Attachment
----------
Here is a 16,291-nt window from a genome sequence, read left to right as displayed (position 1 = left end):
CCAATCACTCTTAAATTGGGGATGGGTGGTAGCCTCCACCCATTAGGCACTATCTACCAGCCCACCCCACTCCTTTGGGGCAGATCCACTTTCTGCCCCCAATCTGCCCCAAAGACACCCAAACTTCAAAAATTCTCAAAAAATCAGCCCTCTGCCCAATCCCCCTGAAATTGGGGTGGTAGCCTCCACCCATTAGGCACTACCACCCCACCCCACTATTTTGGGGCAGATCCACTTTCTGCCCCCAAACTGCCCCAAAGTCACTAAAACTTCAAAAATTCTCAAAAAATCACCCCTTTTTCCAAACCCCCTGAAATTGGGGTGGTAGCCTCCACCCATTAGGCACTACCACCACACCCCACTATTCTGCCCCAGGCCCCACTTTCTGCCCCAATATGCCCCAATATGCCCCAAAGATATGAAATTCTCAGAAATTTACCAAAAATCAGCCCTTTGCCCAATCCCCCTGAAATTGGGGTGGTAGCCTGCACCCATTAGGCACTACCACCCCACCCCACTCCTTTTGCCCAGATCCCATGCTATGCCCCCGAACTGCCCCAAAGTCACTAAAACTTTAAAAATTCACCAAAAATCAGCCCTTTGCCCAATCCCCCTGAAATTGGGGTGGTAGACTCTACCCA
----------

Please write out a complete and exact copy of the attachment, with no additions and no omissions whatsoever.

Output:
Here is a 16,291-nt window from a genome sequence, read left to right as displayed (position 1 = left end):
CCAATCACTCTTAAATTGGGGATGGGTGGTAGCCTCCACCCATTAGGCACTATCTACCAGCCCACCCCACTCCTTTGGGGCAGATCCACTTTCTGCCCCCAATCTGCCCCAAAGACACCCAAACTTCAAAAATTCTCAAAAAATCAGCCCTCTGCCCAATCCCCCTGAAATTGGGGTGGTAGCCTCCACCCATTAGGCACTACCACCCCACCCCACTATTTTGGGGCAGATCCACTTTCTGCCCCCAAACTGCCCCAAAGTCACTAAAACTTCAAAAATTCTCAAAAAATCACCCCTTTTTCCAAACCCCCTGAAATTGGGGTGGTAGCCTCCACCCATTAGGCACTACCACCACACCCCACTATTCTGCCCCAGGCCCCACTTTCTGCCCCAATATGCCCCAATATGCCCCAAAGATATGAAATTCTCAGAAATTTACCAAAAATCAGCCCTTTGCCCAATCCCCCTGAAATTGGGGTGGTAGCCTGCACCCATTAGGCACTACCACCCCACCCCACTCCTTTTGCCCAGATCCCATGCTATGCCCCCGAACTGCCCCAAAGTCACTAAAACTTTAAAAATTCACCAAAAATCAGCCCTTTGCCCAATCCCCCTGAAATTGGGGTGGTAGACTCTACCCA